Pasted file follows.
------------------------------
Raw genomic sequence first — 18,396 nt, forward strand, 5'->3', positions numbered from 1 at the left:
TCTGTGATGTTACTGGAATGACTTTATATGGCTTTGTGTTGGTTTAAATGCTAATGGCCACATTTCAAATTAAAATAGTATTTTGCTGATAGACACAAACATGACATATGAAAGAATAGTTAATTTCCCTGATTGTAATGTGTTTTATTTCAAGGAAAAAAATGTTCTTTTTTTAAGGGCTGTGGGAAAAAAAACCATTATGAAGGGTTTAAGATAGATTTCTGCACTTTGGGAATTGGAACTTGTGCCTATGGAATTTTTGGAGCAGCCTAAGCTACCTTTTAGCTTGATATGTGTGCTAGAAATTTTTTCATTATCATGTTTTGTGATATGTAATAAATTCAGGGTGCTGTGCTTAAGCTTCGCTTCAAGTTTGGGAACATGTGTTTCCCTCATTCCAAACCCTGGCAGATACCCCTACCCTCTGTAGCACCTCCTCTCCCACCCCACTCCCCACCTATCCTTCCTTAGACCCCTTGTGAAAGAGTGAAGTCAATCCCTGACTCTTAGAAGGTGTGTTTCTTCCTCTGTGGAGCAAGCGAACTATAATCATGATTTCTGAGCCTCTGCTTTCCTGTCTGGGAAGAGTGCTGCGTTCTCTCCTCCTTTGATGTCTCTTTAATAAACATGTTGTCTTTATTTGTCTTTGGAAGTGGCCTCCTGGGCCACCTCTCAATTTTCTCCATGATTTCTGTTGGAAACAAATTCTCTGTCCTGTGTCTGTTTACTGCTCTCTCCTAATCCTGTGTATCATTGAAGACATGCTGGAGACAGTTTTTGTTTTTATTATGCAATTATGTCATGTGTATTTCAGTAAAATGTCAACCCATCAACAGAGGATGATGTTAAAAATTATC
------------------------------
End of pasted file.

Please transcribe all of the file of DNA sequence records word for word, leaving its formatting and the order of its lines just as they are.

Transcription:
Raw genomic sequence first — 18,396 nt, forward strand, 5'->3', positions numbered from 1 at the left:
TCTGTGATGTTACTGGAATGACTTTATATGGCTTTGTGTTGGTTTAAATGCTAATGGCCACATTTCAAATTAAAATAGTATTTTGCTGATAGACACAAACATGACATATGAAAGAATAGTTAATTTCCCTGATTGTAATGTGTTTTATTTCAAGGAAAAAAATGTTCTTTTTTTAAGGGCTGTGGGAAAAAAAACCATTATGAAGGGTTTAAGATAGATTTCTGCACTTTGGGAATTGGAACTTGTGCCTATGGAATTTTTGGAGCAGCCTAAGCTACCTTTTAGCTTGATATGTGTGCTAGAAATTTTTTCATTATCATGTTTTGTGATATGTAATAAATTCAGGGTGCTGTGCTTAAGCTTCGCTTCAAGTTTGGGAACATGTGTTTCCCTCATTCCAAACCCTGGCAGATACCCCTACCCTCTGTAGCACCTCCTCTCCCACCCCACTCCCCACCTATCCTTCCTTAGACCCCTTGTGAAAGAGTGAAGTCAATCCCTGACTCTTAGAAGGTGTGTTTCTTCCTCTGTGGAGCAAGCGAACTATAATCATGATTTCTGAGCCTCTGCTTTCCTGTCTGGGAAGAGTGCTGCGTTCTCTCCTCCTTTGATGTCTCTTTAATAAACATGTTGTCTTTATTTGTCTTTGGAAGTGGCCTCCTGGGCCACCTCTCAATTTTCTCCATGATTTCTGTTGGAAACAAATTCTCTGTCCTGTGTCTGTTTACTGCTCTCTCCTAATCCTGTGTATCATTGAAGACATGCTGGAGACAGTTTTTGTTTTTATTATGCAATTATGTCATGTGTATTTCAGTAAAATGTCAACCCATCAACAGAGGATGATGTTAAAAATTATC